Monday, May 20, 2024

News in Brief

From Gazette news editor Matt Salusbury

INDIA: Parents of students at the Podar International School in Maharashtra State demonstrated at the school gates in mid-June in a “No School, No Fees” campaign. Maharashtra ordered schools to suspend fees during the lockdown, but parents claim the school was “harassing” them for money and demanding they buy new textbooks and uniforms.

CHINA: Prestigious inde- pendent British boarding school Harrow, based in northwest London, has agreed to allow four new franchise schools in China. Harrow International Schools, a subsidiary of Asia International Schools Ltd, al- ready has 4800 students in China, Hong Kong and Thai- land. Bloomberg reported that China’s apparent emergence from coronavirus was a factor in the decision.

SAUDI ARABIA: Emirates-based international schools giant GEMS Education, believed to be the world’s largest private education provider, announced in June that it will open an international school in Dhahran, Saudi Arabia. This is GEMS’ first school in the Kingdom. It will accommodate 3,100 students and is already open for enrolment.

THAILAND: The Thai government has permitted some schools to re-open from 22 June as part of an easing of coronavirus lockdown restrictions. International schools with fewer than 120 students are included in the new measures. Visitors from countries where Covid-19 has peaked – China, Japan, Hong Kong and Taiwan – can also enter Thailand again.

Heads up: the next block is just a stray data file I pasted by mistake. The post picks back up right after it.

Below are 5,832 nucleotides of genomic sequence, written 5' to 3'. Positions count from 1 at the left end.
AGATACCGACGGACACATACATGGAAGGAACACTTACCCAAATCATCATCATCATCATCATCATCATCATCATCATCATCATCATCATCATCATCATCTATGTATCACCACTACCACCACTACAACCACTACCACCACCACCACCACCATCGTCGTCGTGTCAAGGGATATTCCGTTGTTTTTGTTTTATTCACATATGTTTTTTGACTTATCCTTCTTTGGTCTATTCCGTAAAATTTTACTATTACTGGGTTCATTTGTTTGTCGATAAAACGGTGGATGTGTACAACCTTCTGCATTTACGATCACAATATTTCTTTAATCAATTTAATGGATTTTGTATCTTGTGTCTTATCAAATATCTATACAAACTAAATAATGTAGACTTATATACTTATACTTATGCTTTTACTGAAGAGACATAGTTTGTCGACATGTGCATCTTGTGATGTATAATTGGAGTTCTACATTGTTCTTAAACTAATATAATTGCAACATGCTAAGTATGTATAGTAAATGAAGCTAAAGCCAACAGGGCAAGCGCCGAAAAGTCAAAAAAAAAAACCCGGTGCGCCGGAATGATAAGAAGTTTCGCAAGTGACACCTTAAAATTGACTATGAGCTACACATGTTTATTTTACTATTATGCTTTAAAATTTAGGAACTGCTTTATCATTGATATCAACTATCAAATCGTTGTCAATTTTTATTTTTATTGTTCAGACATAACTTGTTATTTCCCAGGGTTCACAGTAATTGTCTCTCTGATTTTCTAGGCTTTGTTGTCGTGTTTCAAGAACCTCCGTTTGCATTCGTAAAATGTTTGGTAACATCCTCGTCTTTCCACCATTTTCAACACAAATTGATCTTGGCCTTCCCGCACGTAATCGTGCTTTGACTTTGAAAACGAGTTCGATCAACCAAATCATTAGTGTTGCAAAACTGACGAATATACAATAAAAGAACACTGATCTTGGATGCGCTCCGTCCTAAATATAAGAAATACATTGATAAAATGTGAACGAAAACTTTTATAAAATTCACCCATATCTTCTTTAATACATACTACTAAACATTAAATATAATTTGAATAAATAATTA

SINGAPORE: Singapore’s Ministry of Health confirmed that, as of 7 June, a16-year-old Chinese national student of Ascenia International School had tested positive for Covid-19. This case of infection was detected as part of the city state’s “proactive screening” programme. International schools in Singapore opened on 5 June.

Image courtesy of Library
Matt Salusbury
Matt Salusbury
MATT SALUSBURY, news editor and journalist, has worked for EL Gazette since 2007. He is also joint Chair of the London Freelance Branch of the National Union of Journalists and co-edits its newsletter, the Freelance. He taught English language for 15 years in the Netherlands, in Turkey, in a North London further education college and now as an English for Academic Purposes tutor, most recently at the London School of Economics. He is a native English speaker and is also fluent in Dutch.
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